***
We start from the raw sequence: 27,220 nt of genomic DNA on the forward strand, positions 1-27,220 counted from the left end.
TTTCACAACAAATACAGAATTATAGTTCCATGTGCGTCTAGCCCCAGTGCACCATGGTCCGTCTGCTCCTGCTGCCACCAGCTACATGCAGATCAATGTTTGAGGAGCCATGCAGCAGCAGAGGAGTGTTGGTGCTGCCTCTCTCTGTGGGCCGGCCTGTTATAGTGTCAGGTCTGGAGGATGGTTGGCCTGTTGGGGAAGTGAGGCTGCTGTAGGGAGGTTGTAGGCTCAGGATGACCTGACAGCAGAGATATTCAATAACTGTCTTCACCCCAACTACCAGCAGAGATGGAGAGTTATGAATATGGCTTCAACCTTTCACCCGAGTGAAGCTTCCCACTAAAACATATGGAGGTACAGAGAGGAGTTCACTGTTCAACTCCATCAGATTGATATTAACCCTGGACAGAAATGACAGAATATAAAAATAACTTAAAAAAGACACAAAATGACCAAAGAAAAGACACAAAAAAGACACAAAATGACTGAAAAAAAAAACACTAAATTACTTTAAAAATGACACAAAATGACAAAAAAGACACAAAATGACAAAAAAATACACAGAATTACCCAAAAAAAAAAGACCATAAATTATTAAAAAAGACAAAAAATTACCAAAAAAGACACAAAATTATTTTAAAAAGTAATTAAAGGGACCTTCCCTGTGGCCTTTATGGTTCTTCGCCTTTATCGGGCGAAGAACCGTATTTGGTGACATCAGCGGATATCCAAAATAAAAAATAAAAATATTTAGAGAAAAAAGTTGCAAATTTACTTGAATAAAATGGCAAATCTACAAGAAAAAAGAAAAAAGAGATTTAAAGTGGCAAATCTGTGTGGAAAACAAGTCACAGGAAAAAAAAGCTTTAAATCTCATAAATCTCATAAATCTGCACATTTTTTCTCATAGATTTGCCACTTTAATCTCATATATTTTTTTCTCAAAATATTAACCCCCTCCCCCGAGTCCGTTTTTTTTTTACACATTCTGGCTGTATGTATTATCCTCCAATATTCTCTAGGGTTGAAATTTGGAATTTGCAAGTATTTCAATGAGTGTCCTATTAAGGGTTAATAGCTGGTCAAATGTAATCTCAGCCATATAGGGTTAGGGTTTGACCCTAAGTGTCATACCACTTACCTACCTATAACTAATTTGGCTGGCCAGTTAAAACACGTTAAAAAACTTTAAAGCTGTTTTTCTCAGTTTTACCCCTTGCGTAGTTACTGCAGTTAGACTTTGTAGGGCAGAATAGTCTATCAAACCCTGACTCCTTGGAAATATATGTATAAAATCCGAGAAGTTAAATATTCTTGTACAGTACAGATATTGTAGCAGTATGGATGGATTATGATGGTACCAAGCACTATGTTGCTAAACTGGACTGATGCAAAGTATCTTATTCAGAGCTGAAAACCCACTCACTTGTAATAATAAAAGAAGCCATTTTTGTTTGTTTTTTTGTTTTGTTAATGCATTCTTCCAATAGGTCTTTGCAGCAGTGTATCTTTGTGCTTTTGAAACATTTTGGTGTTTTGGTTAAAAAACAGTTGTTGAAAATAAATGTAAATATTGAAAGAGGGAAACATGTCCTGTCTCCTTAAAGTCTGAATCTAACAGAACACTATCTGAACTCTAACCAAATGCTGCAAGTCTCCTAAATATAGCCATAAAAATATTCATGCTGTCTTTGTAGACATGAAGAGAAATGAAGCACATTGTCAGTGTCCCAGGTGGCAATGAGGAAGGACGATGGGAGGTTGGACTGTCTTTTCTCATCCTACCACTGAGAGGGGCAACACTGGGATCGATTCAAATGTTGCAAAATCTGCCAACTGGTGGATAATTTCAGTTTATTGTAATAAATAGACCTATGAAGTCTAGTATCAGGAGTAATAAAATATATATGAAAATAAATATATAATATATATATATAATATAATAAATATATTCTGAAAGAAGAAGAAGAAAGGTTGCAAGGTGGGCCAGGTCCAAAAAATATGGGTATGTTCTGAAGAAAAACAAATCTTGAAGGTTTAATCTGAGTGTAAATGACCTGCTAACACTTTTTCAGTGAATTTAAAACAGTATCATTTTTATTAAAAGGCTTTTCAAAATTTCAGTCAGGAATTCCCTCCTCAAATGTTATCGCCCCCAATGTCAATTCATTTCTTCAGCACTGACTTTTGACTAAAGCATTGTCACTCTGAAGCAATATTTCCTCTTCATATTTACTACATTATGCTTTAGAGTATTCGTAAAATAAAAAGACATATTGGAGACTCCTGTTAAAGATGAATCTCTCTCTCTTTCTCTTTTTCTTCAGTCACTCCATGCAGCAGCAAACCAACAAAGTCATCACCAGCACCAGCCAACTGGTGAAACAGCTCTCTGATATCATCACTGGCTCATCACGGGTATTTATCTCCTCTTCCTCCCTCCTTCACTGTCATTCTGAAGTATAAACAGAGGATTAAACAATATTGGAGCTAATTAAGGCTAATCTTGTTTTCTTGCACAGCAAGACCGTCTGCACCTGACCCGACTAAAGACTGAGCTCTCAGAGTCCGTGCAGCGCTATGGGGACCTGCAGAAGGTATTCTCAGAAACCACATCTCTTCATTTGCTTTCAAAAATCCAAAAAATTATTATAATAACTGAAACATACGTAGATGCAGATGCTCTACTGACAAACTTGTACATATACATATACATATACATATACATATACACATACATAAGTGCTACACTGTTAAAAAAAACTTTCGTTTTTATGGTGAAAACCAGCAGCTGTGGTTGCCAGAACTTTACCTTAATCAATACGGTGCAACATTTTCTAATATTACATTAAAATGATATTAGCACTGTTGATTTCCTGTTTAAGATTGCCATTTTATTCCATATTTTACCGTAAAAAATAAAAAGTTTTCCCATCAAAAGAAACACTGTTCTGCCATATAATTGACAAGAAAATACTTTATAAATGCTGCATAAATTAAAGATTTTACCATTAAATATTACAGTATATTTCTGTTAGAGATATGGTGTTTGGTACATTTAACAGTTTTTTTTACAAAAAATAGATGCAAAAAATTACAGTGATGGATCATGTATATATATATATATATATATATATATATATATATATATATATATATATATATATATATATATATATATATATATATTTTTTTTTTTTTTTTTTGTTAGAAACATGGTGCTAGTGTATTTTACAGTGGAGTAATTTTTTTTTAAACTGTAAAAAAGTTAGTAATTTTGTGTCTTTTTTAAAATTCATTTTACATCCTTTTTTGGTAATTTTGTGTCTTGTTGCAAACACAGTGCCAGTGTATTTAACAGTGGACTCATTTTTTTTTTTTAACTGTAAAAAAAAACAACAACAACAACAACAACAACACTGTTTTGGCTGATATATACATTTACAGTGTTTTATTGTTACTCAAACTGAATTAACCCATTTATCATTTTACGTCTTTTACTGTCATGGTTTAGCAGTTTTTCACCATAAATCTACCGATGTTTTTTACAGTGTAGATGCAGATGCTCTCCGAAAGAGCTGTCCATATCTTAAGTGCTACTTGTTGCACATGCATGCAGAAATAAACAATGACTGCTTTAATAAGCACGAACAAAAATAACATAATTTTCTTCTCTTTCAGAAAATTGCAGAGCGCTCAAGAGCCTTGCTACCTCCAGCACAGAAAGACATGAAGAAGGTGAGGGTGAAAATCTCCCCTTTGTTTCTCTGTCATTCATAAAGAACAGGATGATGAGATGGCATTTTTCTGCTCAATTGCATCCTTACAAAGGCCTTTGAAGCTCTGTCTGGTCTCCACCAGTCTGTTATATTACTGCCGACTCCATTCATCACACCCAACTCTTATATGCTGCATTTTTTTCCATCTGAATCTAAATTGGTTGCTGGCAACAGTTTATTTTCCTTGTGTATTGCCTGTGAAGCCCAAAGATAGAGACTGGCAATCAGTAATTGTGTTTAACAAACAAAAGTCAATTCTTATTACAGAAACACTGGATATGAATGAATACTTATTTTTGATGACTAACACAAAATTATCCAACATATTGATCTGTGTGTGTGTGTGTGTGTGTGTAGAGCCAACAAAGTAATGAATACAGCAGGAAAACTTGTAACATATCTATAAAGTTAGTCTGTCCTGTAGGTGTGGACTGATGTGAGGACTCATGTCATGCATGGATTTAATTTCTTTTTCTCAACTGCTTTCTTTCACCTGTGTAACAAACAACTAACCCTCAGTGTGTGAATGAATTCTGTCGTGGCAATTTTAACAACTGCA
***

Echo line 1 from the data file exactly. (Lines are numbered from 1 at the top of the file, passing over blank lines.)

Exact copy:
We start from the raw sequence: 27,220 nt of genomic DNA on the forward strand, positions 1-27,220 counted from the left end.